From time to time some Christians tell other Christians that their baptism was not valid because it was not done by full immersion, the only way Jesus authorized people to be baptized. The claims sometimes go on to claim that “sprinkling” was an invention of the Catholic Church in the 4th century when people began to flood into the church and it was just more efficient that the required full immersion.
There is no doubt that full immersion baptism was practiced, but even in the 1st century it was not the only way baptism was celebrated. The Didache, an anonymous Christian treatise that dates between the years 65 and 80 AD, gives specific instructions as to where baptism should take place.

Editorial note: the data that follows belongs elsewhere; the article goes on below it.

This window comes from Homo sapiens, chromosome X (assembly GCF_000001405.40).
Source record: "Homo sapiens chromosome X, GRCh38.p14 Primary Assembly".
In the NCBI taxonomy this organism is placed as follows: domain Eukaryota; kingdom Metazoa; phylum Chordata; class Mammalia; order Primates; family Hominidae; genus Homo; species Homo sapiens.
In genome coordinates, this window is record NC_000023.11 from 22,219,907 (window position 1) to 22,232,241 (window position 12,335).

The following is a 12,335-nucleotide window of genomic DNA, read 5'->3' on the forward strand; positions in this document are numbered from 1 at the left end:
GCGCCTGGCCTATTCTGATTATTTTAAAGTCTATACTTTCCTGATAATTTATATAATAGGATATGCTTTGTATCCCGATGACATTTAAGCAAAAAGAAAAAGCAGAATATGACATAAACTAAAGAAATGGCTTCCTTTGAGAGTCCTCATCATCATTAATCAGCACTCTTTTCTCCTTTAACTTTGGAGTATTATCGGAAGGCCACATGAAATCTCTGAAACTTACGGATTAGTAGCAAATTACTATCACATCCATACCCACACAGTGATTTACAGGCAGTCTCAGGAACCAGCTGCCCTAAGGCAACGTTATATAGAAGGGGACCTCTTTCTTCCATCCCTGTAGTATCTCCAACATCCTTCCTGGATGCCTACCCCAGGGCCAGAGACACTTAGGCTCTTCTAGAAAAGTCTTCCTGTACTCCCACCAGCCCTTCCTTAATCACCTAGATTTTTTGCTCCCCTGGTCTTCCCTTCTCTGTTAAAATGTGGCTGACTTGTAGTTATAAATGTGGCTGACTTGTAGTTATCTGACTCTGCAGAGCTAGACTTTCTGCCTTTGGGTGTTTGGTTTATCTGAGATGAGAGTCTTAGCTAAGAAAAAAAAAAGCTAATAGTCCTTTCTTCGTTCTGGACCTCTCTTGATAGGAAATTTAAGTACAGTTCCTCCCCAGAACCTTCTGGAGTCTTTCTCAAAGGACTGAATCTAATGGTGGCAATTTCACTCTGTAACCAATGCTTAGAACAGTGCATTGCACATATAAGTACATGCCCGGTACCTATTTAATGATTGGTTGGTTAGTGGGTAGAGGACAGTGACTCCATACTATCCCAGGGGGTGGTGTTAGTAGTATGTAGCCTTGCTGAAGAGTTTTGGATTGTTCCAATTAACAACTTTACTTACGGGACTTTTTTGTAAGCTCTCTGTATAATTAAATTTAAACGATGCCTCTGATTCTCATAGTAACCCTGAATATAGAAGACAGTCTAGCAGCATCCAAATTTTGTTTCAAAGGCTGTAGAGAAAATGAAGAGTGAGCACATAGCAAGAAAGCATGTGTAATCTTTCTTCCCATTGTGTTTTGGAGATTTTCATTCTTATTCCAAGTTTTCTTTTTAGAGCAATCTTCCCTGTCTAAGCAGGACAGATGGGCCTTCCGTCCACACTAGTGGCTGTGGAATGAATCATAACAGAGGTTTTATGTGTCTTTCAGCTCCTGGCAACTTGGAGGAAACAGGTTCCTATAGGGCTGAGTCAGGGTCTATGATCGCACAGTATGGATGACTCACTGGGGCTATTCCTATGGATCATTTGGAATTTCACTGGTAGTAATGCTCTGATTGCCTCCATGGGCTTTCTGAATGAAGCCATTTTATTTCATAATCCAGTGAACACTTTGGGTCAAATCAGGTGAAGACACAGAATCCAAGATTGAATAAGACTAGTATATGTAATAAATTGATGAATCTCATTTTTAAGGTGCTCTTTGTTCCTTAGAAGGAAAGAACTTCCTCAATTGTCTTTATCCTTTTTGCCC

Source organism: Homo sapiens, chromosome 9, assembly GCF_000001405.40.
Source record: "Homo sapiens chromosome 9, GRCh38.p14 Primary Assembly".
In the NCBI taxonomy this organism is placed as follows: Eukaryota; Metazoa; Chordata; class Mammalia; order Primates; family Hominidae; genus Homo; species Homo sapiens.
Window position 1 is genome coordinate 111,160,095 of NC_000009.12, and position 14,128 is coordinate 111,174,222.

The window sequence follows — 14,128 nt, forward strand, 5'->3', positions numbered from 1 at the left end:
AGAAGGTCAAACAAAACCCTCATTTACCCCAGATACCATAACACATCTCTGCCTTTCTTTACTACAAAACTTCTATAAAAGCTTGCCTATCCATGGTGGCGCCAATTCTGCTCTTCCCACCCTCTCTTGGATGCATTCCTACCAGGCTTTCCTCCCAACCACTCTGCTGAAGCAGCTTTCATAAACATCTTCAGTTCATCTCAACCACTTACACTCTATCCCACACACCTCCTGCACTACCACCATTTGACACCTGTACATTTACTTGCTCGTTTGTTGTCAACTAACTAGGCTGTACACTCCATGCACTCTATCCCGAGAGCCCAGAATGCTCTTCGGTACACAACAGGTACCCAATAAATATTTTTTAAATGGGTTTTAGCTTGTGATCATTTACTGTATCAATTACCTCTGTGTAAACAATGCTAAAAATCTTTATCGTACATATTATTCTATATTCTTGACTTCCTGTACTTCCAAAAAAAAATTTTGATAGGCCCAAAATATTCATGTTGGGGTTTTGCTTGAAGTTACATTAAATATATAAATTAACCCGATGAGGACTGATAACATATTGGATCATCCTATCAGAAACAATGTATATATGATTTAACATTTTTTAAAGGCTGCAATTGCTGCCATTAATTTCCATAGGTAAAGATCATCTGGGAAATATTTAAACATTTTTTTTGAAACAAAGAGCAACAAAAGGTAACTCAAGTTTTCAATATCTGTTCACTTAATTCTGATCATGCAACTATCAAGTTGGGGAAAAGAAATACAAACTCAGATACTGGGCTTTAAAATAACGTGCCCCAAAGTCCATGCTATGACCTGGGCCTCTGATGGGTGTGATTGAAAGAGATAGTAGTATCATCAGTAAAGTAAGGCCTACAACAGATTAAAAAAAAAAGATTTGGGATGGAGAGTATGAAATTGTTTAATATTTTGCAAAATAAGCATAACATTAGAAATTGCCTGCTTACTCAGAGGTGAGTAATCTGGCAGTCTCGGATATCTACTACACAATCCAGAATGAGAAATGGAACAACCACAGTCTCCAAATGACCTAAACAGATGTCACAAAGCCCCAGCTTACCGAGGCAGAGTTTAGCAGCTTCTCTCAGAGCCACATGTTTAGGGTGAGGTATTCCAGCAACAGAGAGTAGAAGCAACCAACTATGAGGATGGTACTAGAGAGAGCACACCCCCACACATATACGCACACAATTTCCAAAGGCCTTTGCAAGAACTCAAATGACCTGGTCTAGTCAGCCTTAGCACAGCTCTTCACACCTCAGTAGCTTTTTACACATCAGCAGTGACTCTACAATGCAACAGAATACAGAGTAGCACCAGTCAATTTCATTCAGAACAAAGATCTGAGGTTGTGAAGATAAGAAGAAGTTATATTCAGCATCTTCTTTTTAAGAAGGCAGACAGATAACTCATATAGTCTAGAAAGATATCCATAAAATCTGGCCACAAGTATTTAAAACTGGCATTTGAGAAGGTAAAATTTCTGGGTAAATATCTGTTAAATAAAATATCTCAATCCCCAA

And concerning baptism, baptize this way: Having first said all these things, baptize into the name of the Father, and of the Son, and of the Holy Spirit, in living water. But if you have not living water, baptize into other water; and if you can not in cold, in warm. But if you have not either, pour out water thrice upon the head into the name of Father and Son and Holy Spirit. But before the baptism let the baptizer fast, and the baptized, and whatever others can; but you shall order the baptized to fast one or two days before.
This early instruction explains that baptism could be administered through full immersion in a river or other “living water,” or it could be done by simply pouring water three times over the head. Both forms were valid and used depending on the situation.